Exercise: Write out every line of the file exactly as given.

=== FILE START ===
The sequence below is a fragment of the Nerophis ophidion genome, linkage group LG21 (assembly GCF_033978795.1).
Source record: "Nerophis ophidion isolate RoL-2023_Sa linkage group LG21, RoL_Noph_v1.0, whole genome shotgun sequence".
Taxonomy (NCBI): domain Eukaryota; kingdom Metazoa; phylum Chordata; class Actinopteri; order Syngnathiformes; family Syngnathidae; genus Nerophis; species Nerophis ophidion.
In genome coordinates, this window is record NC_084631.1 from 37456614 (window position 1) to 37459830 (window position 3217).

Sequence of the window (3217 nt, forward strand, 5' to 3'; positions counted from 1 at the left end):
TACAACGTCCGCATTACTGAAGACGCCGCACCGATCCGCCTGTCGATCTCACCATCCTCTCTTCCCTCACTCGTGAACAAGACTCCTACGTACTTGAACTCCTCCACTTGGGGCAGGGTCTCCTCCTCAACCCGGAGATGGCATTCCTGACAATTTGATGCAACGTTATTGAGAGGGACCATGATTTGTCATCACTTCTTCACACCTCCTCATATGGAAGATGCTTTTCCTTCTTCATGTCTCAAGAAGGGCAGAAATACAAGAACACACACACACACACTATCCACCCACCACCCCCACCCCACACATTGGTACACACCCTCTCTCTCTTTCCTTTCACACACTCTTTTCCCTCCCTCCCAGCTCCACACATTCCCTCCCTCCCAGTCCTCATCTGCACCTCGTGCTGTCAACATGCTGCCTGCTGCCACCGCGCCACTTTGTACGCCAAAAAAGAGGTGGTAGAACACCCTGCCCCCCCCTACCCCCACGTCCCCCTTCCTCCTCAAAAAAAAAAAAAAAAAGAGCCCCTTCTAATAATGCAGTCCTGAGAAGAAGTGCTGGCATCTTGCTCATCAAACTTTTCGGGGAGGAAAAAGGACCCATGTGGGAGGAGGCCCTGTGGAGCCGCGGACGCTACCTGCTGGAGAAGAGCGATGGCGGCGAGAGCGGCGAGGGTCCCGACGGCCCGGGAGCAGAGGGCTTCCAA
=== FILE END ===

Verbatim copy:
The sequence below is a fragment of the Nerophis ophidion genome, linkage group LG21 (assembly GCF_033978795.1).
Source record: "Nerophis ophidion isolate RoL-2023_Sa linkage group LG21, RoL_Noph_v1.0, whole genome shotgun sequence".
Taxonomy (NCBI): domain Eukaryota; kingdom Metazoa; phylum Chordata; class Actinopteri; order Syngnathiformes; family Syngnathidae; genus Nerophis; species Nerophis ophidion.
In genome coordinates, this window is record NC_084631.1 from 37456614 (window position 1) to 37459830 (window position 3217).

Sequence of the window (3217 nt, forward strand, 5' to 3'; positions counted from 1 at the left end):
TACAACGTCCGCATTACTGAAGACGCCGCACCGATCCGCCTGTCGATCTCACCATCCTCTCTTCCCTCACTCGTGAACAAGACTCCTACGTACTTGAACTCCTCCACTTGGGGCAGGGTCTCCTCCTCAACCCGGAGATGGCATTCCTGACAATTTGATGCAACGTTATTGAGAGGGACCATGATTTGTCATCACTTCTTCACACCTCCTCATATGGAAGATGCTTTTCCTTCTTCATGTCTCAAGAAGGGCAGAAATACAAGAACACACACACACACACTATCCACCCACCACCCCCACCCCACACATTGGTACACACCCTCTCTCTCTTTCCTTTCACACACTCTTTTCCCTCCCTCCCAGCTCCACACATTCCCTCCCTCCCAGTCCTCATCTGCACCTCGTGCTGTCAACATGCTGCCTGCTGCCACCGCGCCACTTTGTACGCCAAAAAAGAGGTGGTAGAACACCCTGCCCCCCCCTACCCCCACGTCCCCCTTCCTCCTCAAAAAAAAAAAAAAAAAGAGCCCCTTCTAATAATGCAGTCCTGAGAAGAAGTGCTGGCATCTTGCTCATCAAACTTTTCGGGGAGGAAAAAGGACCCATGTGGGAGGAGGCCCTGTGGAGCCGCGGACGCTACCTGCTGGAGAAGAGCGATGGCGGCGAGAGCGGCGAGGGTCCCGACGGCCCGGGAGCAGAGGGCTTCCAA